The First-World Fear That Makes Life Harder


David Cain of

Here in the so-called First World, we give up a lot because of an exaggerated fear of a particular feeling.

It’s usually pretty subtle, but I see this fear made explicit whenever Mr Money Mustache or other early-retirement advocates get national news coverage. The comment sections of these major publications are always vile, and I don’t recommend you read them, but if you do you will notice a trend. Even when Pete explains the shockingly simple math that proves early retirement is possible for people of average incomes, commenters insist they would prefer to leave their lifestyle costs unchanged than retire twenty years earlier but “live a life of deprivation”.

This unexamined fear of deprivation has a huge effect on our lives. Consumers go into debt because they’re afraid of going without something they’re used to. We eat too much because we’re afraid of being disappointed by small portions. We continue bad habits for years because the thought of disallowing ourselves to do something we enjoy feels oppressive. “We deserve it!” we tell ourselves. Or at least advertisers tell us to tell ourselves that.

The strange thing is that usually it’s not even real deprivation. These are all choices. The big purchase, the extra calories, and the indulgent habit are always available to you to take or leave.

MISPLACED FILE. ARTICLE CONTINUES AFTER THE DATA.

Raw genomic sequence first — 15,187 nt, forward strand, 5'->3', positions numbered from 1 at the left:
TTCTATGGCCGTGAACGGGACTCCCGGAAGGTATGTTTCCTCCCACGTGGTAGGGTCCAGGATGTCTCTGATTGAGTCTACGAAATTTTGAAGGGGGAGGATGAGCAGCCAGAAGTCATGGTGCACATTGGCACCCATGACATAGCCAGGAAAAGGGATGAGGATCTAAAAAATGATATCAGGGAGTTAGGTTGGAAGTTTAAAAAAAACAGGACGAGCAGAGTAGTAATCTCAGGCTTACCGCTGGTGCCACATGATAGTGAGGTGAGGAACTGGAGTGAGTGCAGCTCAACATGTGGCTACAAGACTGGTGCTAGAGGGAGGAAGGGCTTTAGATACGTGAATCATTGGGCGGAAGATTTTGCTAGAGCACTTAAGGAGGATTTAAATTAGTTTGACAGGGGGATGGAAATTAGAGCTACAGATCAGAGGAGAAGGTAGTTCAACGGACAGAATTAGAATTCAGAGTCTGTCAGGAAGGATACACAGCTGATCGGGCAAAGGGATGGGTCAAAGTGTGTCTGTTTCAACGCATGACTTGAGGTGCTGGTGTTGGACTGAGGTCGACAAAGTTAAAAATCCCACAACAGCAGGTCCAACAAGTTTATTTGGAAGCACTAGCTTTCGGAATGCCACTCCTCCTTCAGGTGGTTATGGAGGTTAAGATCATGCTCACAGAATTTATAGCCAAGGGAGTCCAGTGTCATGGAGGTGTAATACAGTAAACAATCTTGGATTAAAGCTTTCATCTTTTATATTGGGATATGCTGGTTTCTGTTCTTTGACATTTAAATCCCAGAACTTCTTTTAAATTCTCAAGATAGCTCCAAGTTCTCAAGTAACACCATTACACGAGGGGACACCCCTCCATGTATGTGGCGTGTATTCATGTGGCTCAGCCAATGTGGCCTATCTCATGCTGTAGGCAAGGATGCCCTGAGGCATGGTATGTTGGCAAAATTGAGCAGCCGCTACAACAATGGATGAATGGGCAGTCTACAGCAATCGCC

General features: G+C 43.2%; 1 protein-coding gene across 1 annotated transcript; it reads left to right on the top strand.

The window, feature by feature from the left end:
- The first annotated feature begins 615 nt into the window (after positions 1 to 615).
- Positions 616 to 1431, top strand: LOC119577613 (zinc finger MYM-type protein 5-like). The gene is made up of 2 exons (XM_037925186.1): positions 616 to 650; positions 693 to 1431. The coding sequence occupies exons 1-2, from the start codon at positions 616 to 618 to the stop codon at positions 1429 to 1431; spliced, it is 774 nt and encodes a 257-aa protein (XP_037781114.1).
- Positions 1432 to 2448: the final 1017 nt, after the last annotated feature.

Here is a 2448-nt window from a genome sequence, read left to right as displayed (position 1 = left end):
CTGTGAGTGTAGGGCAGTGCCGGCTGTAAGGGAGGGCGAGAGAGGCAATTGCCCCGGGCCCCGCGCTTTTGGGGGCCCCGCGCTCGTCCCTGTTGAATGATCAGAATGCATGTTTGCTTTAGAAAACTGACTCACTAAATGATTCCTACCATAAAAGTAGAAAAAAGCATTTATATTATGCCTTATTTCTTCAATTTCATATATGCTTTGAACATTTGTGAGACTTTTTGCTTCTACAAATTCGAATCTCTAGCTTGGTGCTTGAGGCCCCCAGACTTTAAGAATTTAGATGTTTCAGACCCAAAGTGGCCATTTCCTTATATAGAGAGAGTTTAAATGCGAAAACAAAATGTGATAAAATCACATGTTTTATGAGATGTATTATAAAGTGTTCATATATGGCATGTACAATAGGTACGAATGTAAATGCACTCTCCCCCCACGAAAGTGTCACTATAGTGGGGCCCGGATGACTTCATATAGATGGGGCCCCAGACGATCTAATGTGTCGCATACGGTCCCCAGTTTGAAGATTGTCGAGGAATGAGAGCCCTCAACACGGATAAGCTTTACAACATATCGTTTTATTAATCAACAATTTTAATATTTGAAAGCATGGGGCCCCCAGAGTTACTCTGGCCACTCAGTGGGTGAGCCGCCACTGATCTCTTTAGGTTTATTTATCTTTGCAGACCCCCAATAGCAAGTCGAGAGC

We’re faced with this kind of choice — “Do I let myself have it or not?” — all the time. Particularly when we’re in the midst of some kind of self-improvement effort, we often feel like we’re stuck between a familiar rock and hard place: do the unhealthy thing and feel guilty, or do the healthy thing and feel deprived. You can get the salad instead of the fries, but then you have to watch people eating their fries while you eat your sad little salad.

These kinds of lifestyle choices are about a lot more than simply weighing the respective costs and benefits of excess calories and culinary envy. Going the self-deprivation route feels like we’re renouncing pleasure and comfort as parts of our lives. Such a life of constraint seems awful, so we often choose what looks like freedom. And if freedom is deep-fried, then so be it. 

It feels like we’re constantly running into this:


[If you can’t see the image, click here to view this post on Raptitude.]

It’s helpful just to be aware that many of our personal struggles take this form. When you do, often it becomes obvious that Door #1 is nothing more than selling out your future self for a fleeting pleasure whose benefits that are gone in minutes, and whose costs last much longer. In one ill-conceived trip to the cheesecake place, Right Now You gains seventeen minutes of eating pleasure, while Future You loses twelve dollars and gains half a pound of needless fat that will take five extra treadmill visits to lose.